The Mad Hatter in "Alice in Wonderland" plays an important role in the history of occupational health and safety.
Because it is toxic to microbes, mercury was once used to preserve the animal hair used in felt hats. As a result of their direct exposure to mercury salts, hat makers frequently suffered from neurological deterioration.
This 2004 photo shows the Danskammer electric power plant across the Hudson River, looking west from New Hamburg. The visible substance coming from the smokestacks is mostly steam, but emissions do include mercury. Mercury drops from the atmosphere can be converted to toxic forms such as methylmercury, which gets passed up the aquatic food chain to fish such as this brown trout. (File photo by Spencer Ainsley/Poughkeepsie Journal)
Felt top hats have fallen out of style, but mercury contamination is still very much with us.
About one-third of the mercury in our environment comes from natural events, such as volcanic eruptions and emissions from the ocean's surface. The rest is released by human activities, with coal-fired power plants contributing the largest source of mercury to the atmosphere.
Mercury emissions come in three forms: oxidized mercury, particulate mercury and elemental mercury.
Oxidized and particulate mercury are deposited close to their source - that is, they have a short residence time in the atmosphere. In contrast, elemental mercury is a vapor that can travel long distances, even globally, lingering for up to two years in the atmosphere.
When any one of these forms of mercury drops from the atmosphere and is deposited on the landscape, it can get converted to an especially toxic form -methylmercury - by the bacteria that live in the sediments of lakes and other wetlands. Methylmercury is then passed up the aquatic food chain, with larger predatory animals such as trout and perch concentrating the pollutant in their fatty tissue up to 10 million times greater than in the water they swim in.
Consuming mercury-exposed fish is a health risk, particularly for pregnant women and young children.
Methylmercury is a powerful neurotoxin that can impair mental development. A recent U.S. Geological Survey study of 300 streams nationwide found methylmercury contamination in every fish sampled, with 27 percent containing levels that exceeded the U.S. Environmental Protection Agency's standard for safe fish consumption.
Fortunately, there are ways to remove mercury from power plant emissions, and efforts to do so produce striking results.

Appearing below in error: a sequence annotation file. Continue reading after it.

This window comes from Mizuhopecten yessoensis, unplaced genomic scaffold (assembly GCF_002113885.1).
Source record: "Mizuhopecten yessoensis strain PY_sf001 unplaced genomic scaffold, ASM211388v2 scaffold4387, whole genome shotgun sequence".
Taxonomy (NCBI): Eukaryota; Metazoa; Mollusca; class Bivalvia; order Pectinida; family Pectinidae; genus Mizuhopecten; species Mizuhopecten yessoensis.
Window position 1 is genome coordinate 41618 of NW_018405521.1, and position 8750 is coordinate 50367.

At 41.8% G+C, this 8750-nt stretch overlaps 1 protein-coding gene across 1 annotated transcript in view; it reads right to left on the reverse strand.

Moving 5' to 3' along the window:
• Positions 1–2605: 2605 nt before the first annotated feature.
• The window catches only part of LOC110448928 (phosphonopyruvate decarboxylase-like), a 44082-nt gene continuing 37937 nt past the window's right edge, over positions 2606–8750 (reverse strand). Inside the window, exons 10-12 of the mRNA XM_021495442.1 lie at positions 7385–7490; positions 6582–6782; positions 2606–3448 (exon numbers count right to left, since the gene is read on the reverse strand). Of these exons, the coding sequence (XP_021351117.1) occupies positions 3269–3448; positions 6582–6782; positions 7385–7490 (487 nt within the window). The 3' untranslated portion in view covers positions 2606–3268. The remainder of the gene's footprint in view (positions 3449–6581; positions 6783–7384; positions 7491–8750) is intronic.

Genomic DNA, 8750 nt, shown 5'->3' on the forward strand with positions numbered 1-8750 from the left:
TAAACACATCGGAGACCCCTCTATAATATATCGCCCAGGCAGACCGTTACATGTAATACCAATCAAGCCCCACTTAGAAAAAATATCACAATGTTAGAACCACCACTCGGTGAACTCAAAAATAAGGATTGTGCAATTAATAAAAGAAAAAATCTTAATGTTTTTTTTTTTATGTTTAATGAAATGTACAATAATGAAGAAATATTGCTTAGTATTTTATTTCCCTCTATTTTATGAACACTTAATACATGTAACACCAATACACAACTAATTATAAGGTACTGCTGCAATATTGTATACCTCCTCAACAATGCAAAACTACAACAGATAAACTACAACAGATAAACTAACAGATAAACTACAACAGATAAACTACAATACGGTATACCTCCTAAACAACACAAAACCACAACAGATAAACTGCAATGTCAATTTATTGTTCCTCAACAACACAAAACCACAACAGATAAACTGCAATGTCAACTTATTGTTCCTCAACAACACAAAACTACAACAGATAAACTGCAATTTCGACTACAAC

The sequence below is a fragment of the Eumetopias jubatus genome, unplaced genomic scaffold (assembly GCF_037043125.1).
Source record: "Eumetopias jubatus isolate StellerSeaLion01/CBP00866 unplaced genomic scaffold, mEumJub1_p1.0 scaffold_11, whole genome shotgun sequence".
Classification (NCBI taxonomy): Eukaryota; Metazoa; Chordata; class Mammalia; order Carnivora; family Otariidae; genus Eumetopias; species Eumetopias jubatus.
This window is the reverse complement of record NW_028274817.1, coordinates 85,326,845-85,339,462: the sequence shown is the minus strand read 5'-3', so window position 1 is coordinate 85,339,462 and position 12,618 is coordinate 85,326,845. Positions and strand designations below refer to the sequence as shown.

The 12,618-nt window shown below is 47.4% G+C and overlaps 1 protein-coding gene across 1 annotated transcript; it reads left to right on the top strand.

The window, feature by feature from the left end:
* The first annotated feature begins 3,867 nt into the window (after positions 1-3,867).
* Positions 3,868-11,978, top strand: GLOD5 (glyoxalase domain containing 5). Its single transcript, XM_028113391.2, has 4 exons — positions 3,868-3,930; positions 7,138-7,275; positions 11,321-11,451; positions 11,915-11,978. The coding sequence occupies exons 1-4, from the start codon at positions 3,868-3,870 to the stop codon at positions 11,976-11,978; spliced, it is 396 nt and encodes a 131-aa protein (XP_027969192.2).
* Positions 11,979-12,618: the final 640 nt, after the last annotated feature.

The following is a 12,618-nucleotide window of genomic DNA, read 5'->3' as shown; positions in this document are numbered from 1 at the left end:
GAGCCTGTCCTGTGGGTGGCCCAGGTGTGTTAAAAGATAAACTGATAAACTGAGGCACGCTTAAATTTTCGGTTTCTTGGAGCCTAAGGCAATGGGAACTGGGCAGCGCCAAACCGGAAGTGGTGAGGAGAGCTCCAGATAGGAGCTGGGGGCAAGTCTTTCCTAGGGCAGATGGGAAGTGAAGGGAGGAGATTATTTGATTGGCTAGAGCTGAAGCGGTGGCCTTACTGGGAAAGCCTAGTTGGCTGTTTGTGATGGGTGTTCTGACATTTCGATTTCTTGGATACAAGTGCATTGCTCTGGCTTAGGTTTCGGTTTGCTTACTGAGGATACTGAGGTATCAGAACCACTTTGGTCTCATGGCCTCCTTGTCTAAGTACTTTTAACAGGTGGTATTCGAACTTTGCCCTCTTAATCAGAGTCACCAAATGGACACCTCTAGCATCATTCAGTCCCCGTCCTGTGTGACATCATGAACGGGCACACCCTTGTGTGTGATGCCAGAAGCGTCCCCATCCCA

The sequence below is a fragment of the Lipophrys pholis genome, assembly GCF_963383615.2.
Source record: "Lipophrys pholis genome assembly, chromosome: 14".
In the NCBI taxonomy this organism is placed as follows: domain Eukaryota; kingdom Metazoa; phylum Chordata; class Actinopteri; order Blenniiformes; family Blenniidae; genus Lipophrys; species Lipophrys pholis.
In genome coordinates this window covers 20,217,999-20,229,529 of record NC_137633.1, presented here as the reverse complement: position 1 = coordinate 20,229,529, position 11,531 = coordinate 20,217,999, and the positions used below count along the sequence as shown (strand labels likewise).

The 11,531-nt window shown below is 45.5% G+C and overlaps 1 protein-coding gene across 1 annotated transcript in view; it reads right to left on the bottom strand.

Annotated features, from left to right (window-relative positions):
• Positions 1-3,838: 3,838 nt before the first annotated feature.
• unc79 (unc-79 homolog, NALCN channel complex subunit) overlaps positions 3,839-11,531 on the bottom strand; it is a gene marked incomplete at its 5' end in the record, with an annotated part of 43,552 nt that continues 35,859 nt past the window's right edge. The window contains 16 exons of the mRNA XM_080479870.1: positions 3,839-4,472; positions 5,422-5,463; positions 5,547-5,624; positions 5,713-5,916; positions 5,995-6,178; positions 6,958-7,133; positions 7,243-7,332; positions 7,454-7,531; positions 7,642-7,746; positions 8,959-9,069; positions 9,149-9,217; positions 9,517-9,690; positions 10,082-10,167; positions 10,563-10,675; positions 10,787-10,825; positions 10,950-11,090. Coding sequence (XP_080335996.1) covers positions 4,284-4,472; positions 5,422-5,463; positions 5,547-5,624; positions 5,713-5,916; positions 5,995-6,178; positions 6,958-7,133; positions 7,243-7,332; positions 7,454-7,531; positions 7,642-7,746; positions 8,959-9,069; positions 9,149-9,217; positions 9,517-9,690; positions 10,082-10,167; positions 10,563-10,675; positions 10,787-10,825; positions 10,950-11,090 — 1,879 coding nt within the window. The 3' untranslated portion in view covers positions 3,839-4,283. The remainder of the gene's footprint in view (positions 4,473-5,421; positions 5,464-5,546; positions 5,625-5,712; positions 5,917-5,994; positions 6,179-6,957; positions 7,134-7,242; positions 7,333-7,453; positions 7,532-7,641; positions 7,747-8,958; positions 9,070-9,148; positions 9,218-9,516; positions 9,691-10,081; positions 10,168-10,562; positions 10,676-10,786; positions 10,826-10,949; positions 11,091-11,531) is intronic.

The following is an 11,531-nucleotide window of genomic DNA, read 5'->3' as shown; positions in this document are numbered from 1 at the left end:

New smokestack-scrubbing technology is available that can reduce the mercury that coal-fired plants release to the atmosphere by 80 percent to 90 percent.
As emissions have been regulated in the United States and plants have adopted new technology, regional atmospheric mercury pollution has declined. We've also seen dramatic reductions in mercury emissions from waste incinerators.
During the past decade, Cary Institute researchers have found declining mercury deposition in the northeastern United States, but little change in the Southeast.
Lake sediment analyses indicate that mercury deposition has averaged about 43 micrograms per square meter per year ([0xb5]g/m2/[0x07]yr) during the past century.
For the sake of comparison, in 1971, I measured mercury deposition of 73 [0xb5]g/m2/yr on the mountaintops of central New Hampshire. Recent deposition in rainfall across New England is around 7-10 [0xb5]g/m2/yr, a significant decline tied to emissions reductions in waste disposal facilities.
The EPA is rewriting the laws that will regulate mercury emissions from power plants. About 50 percent of mercury deposition in the Northeast derives from power plants, and presumably that percentage will drop when more stringent regulations take effect.
As our local emissions decline, we will still be vulnerable to the effects of emissions from distant sources, sometimes halfway around the world. Coal burned in China may lead to mercury deposition several months later in the northeastern United States.
While we will gain some satisfaction in knowing our own emissions are lower, we must recognize the remaining mercury in the environment is increasingly a global problem.
It is painful whenever I hear an argument against the further regulation of mercury emissions in the United States, with the statement, "It's all coming from China."
True, some mercury comes from China. But once mercury is deposited from the atmosphere, all mercury is equal.
It behooves us to clean up our own power-plant emissions as a first step to reducing a major source, as an example to others, and so we can better see and understand the remaining impact of emissions from both natural sources and distant human activities.
Certainly, we've been waiting a long time for a national emissions standard for mercury. But once in place, the benefits will be felt quickly, and they will increase in the coming years.